• The hirer is deemed to be a small company
  • Their turnover of less than £10.2 million
  • They have less than 50 employees
  • The balance sheet of less than £5.1 million.

However, if two or more of these conditions do not apply at any time during the contract period or if the company the recruitment agency is dealing with is part of a larger company, then a status determination needs to be issued.

So what responsibilities are placed on recruitment agencies?

Put simply, if a contractor is deemed to fall inside IR35, their tax and NI contributions will be deducted by the fee payer, normally the recruitment agency or umbrella company. After April 2020, if HMRC deem that the incorrect tax has paid, then the tax loss amount requested by HMRC will need to be paid by the fee payer (agency or umbrella) and not the contractor as is the current case.

The outstanding issue is whether or not the recruitment agency should have to check the determination issued by the hirer. Whilst it is expected that the new legislation will not state that the recruitment agency must check the status determination issued to them by the hirer, it would be beneficial for the recruitment agency to check the determination issued to see if they agree or disagree with the result.  If the recruitment agency does not agree with the determination issued, they should appeal the decision with the hirer because, if HMRC also disagree with the determination issued by the hirer HMRC will request the tax loss payment from the fee payer (in this case the recruitment agency), so the agency will suffer a tax loss. Many are therefore recommending that as the recruitment agency will be the fee payer and thus liable for any tax loss, they should always check the determination issued by the hirer.  

The determination issued by the hirer could be checked with help from the HMRC tool called CEST, which is currently being updated.  This tool enables the recruitment agency to input specific information relating to the contract and the contractor's job role to come to a status determination that HMRC should agree with. That said, there has been widespread criticism that CEST does not ask the best questions and sometimes provides a result with regards to the status determination that agencies as well as contractors do not expect.  HMRC are listening to these concerns and are attempting to improve CEST so more accurate results are provided by it however, whether this will work in practice remains to be seen.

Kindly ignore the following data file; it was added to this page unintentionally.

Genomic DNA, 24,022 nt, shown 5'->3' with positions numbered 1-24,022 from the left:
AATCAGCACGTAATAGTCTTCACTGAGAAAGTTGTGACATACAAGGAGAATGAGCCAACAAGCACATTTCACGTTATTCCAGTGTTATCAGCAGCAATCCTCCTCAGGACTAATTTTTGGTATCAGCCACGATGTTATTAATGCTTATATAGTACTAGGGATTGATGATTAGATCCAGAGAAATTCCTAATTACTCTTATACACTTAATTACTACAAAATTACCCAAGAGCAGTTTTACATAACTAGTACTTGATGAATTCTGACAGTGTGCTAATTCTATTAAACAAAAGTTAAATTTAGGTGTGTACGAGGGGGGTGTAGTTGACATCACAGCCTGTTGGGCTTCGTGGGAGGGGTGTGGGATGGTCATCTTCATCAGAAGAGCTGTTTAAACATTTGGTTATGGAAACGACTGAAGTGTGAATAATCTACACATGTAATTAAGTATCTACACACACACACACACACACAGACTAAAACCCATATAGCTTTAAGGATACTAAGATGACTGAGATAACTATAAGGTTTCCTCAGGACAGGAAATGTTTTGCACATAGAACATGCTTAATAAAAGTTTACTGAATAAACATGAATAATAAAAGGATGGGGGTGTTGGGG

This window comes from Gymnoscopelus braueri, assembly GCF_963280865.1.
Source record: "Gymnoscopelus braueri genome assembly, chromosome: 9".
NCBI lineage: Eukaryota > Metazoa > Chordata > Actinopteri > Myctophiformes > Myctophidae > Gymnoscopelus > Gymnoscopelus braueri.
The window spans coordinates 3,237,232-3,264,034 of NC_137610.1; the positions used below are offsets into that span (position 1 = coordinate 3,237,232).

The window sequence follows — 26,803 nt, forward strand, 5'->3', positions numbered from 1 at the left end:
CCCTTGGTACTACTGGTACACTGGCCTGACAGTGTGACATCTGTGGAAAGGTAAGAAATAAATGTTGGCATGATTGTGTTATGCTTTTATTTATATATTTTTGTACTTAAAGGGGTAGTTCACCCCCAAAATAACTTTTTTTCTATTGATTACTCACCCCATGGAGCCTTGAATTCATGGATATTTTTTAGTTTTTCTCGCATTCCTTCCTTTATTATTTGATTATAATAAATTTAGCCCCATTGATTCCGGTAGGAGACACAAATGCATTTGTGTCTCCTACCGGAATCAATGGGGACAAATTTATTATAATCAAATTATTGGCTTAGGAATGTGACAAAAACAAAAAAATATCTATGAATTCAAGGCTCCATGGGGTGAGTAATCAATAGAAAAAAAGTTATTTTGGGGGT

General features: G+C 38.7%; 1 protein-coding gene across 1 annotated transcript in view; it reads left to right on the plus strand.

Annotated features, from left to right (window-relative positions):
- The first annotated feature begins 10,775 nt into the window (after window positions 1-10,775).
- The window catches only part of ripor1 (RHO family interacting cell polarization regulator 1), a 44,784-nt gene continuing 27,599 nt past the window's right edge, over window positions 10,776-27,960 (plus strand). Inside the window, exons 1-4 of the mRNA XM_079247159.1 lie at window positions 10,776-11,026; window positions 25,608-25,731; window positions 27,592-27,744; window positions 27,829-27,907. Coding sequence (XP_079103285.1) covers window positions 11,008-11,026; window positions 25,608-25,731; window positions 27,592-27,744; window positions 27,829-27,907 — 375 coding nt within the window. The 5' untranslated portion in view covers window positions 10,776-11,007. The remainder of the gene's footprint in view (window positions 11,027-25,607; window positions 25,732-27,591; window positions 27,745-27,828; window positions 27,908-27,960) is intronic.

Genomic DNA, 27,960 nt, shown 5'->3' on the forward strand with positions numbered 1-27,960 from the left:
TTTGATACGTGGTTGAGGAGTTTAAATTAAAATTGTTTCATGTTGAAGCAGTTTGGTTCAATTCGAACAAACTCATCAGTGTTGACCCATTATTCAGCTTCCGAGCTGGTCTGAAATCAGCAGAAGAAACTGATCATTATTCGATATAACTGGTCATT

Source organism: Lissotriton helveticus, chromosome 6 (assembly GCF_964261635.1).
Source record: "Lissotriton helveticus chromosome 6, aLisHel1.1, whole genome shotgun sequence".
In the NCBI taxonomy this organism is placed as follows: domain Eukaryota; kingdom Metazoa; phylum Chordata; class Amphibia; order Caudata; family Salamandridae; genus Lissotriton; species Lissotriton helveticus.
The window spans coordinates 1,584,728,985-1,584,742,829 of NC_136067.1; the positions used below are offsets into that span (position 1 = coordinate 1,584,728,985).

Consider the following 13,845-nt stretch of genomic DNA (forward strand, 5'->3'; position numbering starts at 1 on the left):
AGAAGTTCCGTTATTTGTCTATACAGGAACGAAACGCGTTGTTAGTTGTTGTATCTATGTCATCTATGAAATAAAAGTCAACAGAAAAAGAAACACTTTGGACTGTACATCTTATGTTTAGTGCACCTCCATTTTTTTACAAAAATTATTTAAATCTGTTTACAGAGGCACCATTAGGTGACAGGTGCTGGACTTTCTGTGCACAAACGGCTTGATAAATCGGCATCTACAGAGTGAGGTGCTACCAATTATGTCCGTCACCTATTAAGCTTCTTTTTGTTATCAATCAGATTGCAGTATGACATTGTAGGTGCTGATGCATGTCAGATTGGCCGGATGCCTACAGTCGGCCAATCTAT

How could IR35 impact the contracts between recruitment agencies and hirers?

This is an unknown answer at the moment.  Companies all agree that the contracts between the hirers and recruitment agencies will change from April 2020 and that these contracts need to be checked carefully.  Some initial thoughts are:

  • Hirers will change contracts, stating that in all situations the agencies become liable for all tax losses
  • Hirers will state in the contracts that agencies must check the status determination issued and advise them if they disagree with the determination as well as chase up any outcome of the appeal with the hirer
  • Recruitment agencies could be forced to accept more and more of the liability of the work the contractors undertake, as the workers become PAYE of the recruitment agencies due to the IR35 changes

It is even more important than ever that the contracts between recruitment agencies and hirers are assessed carefully so that agencies are fully aware of the liabilities and risks they are accepting from the other contracting party.  The recruitment agency should also be ensuring that their insurance broker is arranging the correct insurance cover to reduce these liabilities.